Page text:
Love itself is understanding : Balthasar, truth, and the saints.
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Moser, Matthew Alan.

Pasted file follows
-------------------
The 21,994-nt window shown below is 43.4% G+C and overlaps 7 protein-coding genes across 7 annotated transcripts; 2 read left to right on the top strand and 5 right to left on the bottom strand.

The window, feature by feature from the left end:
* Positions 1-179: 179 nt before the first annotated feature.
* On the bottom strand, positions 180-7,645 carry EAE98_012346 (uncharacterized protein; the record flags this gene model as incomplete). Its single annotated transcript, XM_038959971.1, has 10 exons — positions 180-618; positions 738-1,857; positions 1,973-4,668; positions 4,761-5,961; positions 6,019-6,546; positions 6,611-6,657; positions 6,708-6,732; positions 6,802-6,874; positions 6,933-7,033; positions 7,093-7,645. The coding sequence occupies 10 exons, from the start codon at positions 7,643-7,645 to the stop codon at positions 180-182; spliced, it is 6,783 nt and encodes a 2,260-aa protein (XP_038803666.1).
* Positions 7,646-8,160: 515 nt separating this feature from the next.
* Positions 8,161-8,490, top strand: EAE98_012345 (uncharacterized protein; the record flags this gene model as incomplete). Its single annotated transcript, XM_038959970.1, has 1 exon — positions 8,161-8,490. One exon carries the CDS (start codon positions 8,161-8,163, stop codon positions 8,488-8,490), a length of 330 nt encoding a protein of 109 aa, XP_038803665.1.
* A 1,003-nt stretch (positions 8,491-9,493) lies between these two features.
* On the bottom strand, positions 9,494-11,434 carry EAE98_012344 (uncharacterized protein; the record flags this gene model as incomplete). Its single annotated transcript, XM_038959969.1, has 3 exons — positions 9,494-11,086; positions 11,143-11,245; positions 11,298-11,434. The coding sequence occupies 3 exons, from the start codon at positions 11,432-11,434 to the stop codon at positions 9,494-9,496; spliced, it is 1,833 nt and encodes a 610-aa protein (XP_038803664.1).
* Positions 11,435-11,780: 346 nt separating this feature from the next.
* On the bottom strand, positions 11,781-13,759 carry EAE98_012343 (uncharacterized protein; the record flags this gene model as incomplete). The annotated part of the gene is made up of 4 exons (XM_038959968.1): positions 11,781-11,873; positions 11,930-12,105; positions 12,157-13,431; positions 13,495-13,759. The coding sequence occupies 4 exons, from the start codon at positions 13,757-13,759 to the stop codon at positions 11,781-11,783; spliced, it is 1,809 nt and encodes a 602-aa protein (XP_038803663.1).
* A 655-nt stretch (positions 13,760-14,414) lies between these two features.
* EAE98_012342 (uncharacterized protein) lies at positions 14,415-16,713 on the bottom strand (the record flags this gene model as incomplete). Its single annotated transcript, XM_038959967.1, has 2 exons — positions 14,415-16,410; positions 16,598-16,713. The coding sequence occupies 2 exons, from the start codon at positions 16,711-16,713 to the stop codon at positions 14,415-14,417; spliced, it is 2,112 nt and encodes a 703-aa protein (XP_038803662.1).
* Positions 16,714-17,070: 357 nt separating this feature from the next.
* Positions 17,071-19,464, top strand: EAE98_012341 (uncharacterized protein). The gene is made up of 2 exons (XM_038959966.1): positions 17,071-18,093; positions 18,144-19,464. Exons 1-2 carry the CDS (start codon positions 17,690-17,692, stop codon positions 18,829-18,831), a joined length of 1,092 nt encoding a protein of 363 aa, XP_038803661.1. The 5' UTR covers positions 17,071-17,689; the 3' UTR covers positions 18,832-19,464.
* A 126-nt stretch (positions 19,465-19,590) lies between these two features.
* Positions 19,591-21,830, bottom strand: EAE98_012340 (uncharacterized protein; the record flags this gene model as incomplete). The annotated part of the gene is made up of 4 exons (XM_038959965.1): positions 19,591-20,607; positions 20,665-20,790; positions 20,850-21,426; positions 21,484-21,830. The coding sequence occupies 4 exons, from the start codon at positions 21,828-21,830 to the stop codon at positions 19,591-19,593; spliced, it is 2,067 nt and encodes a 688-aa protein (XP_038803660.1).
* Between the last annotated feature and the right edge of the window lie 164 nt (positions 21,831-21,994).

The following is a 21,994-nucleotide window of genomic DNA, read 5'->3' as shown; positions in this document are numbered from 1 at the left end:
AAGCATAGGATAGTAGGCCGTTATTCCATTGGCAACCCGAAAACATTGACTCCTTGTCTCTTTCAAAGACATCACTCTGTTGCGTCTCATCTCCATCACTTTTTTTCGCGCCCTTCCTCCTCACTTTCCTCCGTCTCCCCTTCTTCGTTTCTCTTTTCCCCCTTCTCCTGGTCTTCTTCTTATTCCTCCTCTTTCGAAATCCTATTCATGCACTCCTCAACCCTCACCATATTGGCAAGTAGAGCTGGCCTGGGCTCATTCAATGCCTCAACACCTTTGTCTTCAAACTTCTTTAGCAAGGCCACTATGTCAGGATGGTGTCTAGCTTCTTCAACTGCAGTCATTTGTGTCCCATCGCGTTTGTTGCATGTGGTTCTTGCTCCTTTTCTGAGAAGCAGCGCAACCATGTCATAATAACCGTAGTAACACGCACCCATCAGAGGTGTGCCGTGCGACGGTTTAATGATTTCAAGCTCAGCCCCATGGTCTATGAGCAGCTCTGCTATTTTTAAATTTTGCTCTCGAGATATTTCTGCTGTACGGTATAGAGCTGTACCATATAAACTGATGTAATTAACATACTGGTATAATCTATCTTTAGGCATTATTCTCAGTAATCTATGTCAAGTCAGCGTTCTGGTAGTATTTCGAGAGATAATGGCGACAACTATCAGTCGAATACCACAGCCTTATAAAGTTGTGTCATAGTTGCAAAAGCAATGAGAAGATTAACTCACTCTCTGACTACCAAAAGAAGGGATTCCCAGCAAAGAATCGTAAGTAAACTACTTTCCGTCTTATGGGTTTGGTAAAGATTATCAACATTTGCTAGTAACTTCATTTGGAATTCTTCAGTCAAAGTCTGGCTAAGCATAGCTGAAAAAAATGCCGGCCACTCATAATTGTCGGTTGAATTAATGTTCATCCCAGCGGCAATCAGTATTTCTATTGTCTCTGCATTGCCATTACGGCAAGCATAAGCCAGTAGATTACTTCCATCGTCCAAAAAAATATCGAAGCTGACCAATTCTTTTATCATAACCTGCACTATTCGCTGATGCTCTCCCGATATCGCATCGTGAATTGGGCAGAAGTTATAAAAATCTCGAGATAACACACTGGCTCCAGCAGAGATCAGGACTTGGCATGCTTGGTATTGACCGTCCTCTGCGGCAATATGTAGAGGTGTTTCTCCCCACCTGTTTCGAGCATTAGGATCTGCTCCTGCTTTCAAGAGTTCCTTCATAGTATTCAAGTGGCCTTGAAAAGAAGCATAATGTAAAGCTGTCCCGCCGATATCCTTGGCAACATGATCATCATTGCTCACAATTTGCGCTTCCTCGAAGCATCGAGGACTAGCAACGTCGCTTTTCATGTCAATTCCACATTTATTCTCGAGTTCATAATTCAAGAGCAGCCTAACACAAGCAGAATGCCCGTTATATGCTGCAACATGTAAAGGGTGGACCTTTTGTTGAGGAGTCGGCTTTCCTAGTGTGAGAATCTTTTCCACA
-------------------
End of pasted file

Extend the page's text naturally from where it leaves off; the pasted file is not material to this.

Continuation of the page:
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This study examines the thought of Hans Urs von Balthasar on the post-Scholastic separation between dogmatic theology and the spirituality of Church, which he describes as the loss of the saints. Balthasar conceives of this separation as a shattering of truth — the “living exposition of theory in practice and of knowledge carried into action.” The consequence of this shattering is the impoverishment of both divine and creaturely truth. This dissertation identifies Balthasar’s attempt to overcome this divorce between theology and spirituality as a driving theme of his Theo-Logic by arguing that the “truth of Being” — divine and creaturely — is most fundamentally the love revealed by Jesus Christ, and is therefore best known by the saints. Balthasar’s attempted re-integration of speculative theology and spirituality through his theology of the saints serves as his critical response to the metaphysics of German Idealism that elevated thought over love, and, by so doing, lost the transcendental properties of Being: beauty, goodness, and truth. Balthasar constructively responds to this problem by re-appropriating the ancient and medieval spiritual tradition of the saints, as interpreted through his own theological master, Ignatius of Loyola, to develop a trinitarian and Christological ontology and a corresponding pneumatological epistemology, as expressed through the lives, and especially the prayers, of the saints. This project will follow the structure and rhythm of Balthasar’s Theo-Logic in elaborating the initiatory movement of his account of truth: phenomenological, Christological, and pneumatological. In each of these, truth is consistently expressed as and known through dialogue — through the rhythm of expression and response, donation and receptivity, kenosis and obedience. Dialogicality is the rhythm of love, and hence the proper form of truth. It is for this reason, we shall argue, that Balthasar’s account of truth requires the saints as those whose lives are fundamentally dialogical insofar as they are constituted by prayer.